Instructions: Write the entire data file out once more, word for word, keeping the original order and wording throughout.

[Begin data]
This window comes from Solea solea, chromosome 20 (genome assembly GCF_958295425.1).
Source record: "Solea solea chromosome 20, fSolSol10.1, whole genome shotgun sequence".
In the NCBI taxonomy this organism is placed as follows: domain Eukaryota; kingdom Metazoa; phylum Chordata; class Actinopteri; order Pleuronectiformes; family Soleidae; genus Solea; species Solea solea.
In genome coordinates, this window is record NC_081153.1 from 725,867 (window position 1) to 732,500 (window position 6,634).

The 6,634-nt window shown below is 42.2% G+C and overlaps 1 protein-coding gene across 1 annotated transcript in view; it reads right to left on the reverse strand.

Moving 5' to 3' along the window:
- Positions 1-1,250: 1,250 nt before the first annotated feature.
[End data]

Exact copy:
This window comes from Solea solea, chromosome 20 (genome assembly GCF_958295425.1).
Source record: "Solea solea chromosome 20, fSolSol10.1, whole genome shotgun sequence".
In the NCBI taxonomy this organism is placed as follows: domain Eukaryota; kingdom Metazoa; phylum Chordata; class Actinopteri; order Pleuronectiformes; family Soleidae; genus Solea; species Solea solea.
In genome coordinates, this window is record NC_081153.1 from 725,867 (window position 1) to 732,500 (window position 6,634).

The 6,634-nt window shown below is 42.2% G+C and overlaps 1 protein-coding gene across 1 annotated transcript in view; it reads right to left on the reverse strand.

Moving 5' to 3' along the window:
- Positions 1-1,250: 1,250 nt before the first annotated feature.